I'm writing from North-Central Florida (home of the Gators, for
you sports fans :-)), where it's a cold 75F days and about 45-50F
nights. Had to put away my shorts and put on a sweat shirt! (and
Finally worked up nerve enough to offer a comment.
But first, my deepest appreciation for your discussions on an
issue important to me but from a point of view with which I am
not familiar. I know that I have not yet grasped the essentials
of "Nondual"; but John McClellan, rest assured that you have
stimulated me to a further pursuit of the concept.
May I offer some personal comments on a couple of topics; perhaps
they will resonate with someone.
On Technological Change - An anecdote:
I grew up on the rural prairies of southern Alberta Canada) in
the 20's & 30's. I remember when my father shifted from horse
farming to tractors. B.T. (before tractors) we started the day
feeding, watering the horses and other chores. We would have a
comparatively leisurely breakfast while the horses ate. When we
started work in the field, well after sunrise, we had to be
protective of the horses - stopping for rest & water regularly.
At noon we went back to the barn - feed & water again. We would
have a hot dinner and then a nap while the horses rested. Then
back to the routine until time for supper. Back to the barn,
feed & water, let the horses roll and spend the night asleep.
Then Dad got a tractor. It could go hour after hour, night and
day, stopping only for gas, grease, oil & maintenance. A short
stop for lunch (sometimes hot) eaten with the smell and taste of
gas/oil, often sprinkled by the wind with dust. There seemed to
be no end to the monotonous drive. (See Chaplin's film _Modern
The horses were our friends, warm and sheltering when it was
cold, offering a spontaneous nuzzle, playfully cavorting in the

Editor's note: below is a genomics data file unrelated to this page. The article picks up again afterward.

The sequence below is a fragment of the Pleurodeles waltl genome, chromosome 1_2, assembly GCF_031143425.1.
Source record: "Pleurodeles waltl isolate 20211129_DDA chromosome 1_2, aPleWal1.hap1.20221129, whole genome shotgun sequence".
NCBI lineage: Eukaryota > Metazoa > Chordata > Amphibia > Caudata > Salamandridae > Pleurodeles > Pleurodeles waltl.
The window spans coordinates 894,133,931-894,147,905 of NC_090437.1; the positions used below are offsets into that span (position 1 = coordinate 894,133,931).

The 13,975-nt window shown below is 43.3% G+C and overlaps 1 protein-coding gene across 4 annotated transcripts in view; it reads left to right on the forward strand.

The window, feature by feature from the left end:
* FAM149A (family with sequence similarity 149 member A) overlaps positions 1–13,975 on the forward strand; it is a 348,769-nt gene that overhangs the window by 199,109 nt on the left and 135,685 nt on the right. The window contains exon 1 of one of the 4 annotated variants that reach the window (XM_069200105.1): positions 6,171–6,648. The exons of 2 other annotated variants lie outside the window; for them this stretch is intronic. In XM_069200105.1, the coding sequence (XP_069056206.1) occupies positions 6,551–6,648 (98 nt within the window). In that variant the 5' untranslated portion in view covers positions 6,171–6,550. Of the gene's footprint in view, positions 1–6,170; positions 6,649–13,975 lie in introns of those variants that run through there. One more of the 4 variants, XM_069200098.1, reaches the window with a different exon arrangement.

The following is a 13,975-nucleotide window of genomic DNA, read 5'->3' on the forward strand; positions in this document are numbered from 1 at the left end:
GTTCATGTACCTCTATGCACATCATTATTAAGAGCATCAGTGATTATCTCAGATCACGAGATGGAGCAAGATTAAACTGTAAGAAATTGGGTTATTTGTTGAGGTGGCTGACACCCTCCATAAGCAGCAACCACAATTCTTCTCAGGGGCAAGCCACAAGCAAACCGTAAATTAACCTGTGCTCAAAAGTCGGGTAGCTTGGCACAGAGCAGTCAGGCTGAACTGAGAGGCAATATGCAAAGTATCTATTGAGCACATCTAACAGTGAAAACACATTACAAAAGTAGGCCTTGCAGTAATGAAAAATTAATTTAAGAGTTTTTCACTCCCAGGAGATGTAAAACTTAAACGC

early morning. I loved the barn, the smell of animals, hay,
straw & even the manure was preferable to gas & oil.
Of course, technology made much of farm life much easier,
especially for my mother after electricity and indoor plumbing.
(I remember being amused when my in-laws installed a bathroom
after WWII. My father-in-law never really got comfortable with a
toilet indoors - too unsanitary!)
But for me, the tractor changed the relationship I felt with the
farm, farm life & work. It interjected itself, in subtle ways,
between me and Mother Nature as manifested in rural life of that
On Truth - one image:
Truth (big T) is a working hypothesis; a work in progress. And
there are many ways of seeing it. Perhaps as many ways as there
are people. Sort of like the blind men describing the elephant,
each one seems to have a little bit of truth (small t).
This became apparent to me while working with people during my
career as an analyst of water and land "problems", programs and
policies. I finally came to realize that I had to try to
understand at least some important categories of truths held in
the communities. Because it was my responsibility (with
colleagues) to provide information to others about the
consequences of actions/inactions, I needed to give information
that had meaning to people in terms of their several truths and
It seems to me that we who are concerned about the world around
might further the cause by offering information about the issue
in terms that resonate with folks with differing views of the
Everyone in this seminar has shown some aspect of truth that helps
me in my continuing search.
Thank you, John McClellan, for being such a successful and caring
catalyst; and to each of you all, please accept my most sincere
respect for your wisdom. (I've never been much for "bowing", but
I have a lot of respect to offer)
Don Roper, this was an excellent seminar on one aspect of a most
important issue. It was good to set an end time. But, as
evident, there are other ways of seeing this world and our
environment. I wish that this could be the first in a series of
seminars on the same subject but each beginning with a
contribution from another viewpoint.
Ray Lanier (firstname.lastname@example.org)
P.O. Box 698, Micanopy, Florida, USA 32667